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Modelling Empty Representations: The Case of Computational Models of Hallucination

  • Marcin MiłkowskiEmail author
Chapter
Part of the Studies in Applied Philosophy, Epistemology and Rational Ethics book series (SAPERE, volume 28)

Abstract

I argue that there are no plausible non-representational explanations of episodes of hallucination. To make the discussion more specific, I focus on visual hallucinations in Charles Bonnet syndrome. I claim that the character of such hallucinatory experiences cannot be explained away non-representationally, for they cannot be taken as simple failures of cognizing or as failures of contact with external reality—such failures being the only genuinely non-representational explanations of hallucinations and cognitive errors in general. I briefly introduce a recent computational model of hallucination, which relies on generative models in the brain, and argue that the model is a prime example of a representational explanation referring to representational mechanisms. The notion of the representational mechanism is elucidated, and it is argued that hallucinations—and other kinds of representations—cannot be exorcised from the cognitive sciences.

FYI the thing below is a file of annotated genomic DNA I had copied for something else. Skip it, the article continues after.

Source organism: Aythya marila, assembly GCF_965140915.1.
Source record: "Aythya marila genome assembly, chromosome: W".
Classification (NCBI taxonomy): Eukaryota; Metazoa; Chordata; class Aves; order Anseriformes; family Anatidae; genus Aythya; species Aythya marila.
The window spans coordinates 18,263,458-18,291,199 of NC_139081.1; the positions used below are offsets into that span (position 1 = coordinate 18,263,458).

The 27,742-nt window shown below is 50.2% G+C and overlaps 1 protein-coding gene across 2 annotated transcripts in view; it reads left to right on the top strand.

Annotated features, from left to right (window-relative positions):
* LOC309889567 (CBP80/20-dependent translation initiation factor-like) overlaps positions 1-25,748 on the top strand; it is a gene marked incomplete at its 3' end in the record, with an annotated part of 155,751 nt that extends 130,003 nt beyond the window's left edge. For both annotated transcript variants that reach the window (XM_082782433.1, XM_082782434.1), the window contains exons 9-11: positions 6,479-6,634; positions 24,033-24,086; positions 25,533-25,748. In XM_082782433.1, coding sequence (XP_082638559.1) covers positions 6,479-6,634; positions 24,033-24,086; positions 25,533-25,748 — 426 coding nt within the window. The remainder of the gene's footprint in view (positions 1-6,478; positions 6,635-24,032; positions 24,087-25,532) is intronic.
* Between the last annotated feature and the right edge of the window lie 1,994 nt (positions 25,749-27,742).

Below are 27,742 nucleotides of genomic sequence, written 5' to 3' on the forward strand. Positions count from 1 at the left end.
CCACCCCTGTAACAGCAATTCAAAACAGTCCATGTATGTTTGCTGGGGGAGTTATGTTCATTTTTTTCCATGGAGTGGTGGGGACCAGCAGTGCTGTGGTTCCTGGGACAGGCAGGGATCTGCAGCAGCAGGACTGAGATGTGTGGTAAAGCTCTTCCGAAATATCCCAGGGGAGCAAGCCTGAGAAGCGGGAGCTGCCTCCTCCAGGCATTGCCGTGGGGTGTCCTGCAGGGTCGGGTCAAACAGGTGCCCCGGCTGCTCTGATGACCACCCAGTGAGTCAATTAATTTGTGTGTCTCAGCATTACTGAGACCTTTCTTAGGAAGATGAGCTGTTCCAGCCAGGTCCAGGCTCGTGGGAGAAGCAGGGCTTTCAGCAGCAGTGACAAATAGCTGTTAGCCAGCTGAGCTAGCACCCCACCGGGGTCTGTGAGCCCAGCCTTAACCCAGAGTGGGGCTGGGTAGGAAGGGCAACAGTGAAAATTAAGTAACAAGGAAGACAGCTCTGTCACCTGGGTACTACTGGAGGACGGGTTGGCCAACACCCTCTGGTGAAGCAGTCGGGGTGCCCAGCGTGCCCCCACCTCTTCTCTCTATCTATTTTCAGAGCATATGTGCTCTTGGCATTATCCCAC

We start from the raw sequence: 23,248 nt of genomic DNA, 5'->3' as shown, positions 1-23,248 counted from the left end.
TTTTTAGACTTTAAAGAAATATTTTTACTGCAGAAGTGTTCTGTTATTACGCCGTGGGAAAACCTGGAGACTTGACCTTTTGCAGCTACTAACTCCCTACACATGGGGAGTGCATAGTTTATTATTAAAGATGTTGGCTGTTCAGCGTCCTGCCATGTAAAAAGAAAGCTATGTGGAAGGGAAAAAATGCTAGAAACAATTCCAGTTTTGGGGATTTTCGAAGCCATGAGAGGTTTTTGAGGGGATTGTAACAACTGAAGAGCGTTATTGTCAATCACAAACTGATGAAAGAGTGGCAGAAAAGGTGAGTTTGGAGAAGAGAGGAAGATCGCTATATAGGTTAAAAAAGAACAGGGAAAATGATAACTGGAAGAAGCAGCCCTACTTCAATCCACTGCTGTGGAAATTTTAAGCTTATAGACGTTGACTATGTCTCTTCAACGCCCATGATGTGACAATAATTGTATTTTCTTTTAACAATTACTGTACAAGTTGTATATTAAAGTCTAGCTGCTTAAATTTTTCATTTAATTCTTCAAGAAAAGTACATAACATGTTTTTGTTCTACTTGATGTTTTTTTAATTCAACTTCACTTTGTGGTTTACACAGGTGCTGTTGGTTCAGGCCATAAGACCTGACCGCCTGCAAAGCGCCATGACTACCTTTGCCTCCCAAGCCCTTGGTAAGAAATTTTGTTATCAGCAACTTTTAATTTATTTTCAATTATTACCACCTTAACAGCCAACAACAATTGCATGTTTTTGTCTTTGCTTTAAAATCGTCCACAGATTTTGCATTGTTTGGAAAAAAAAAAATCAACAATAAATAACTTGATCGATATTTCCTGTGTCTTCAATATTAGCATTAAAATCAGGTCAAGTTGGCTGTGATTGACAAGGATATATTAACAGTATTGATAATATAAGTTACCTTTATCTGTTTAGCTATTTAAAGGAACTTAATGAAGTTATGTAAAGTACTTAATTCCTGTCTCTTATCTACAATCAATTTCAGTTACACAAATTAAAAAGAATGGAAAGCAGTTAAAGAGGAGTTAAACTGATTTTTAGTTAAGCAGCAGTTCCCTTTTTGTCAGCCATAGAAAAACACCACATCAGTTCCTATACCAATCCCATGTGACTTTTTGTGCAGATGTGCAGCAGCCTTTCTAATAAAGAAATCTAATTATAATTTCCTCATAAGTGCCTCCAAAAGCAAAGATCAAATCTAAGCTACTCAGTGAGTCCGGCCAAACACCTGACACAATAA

Notes

Acknowledgements

The work on this paper was financed by the National Science Centre under the program OPUS, grant no. 2011/03/B/HS1/04563. The author wishes to thank reviewers, in particular Tom Froese, and other careful readers of the draft, in particular Joe Dewhurst, Krzysztof Dołęga, Gualtiero Piccinini and Paweł Zięba for their very helpful comments.

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Copyright information

© Springer International Publishing AG 2017

Authors and Affiliations

  1. 1.Institute of Philosophy and Sociology, Polish Academy of SciencesWarszawaPoland

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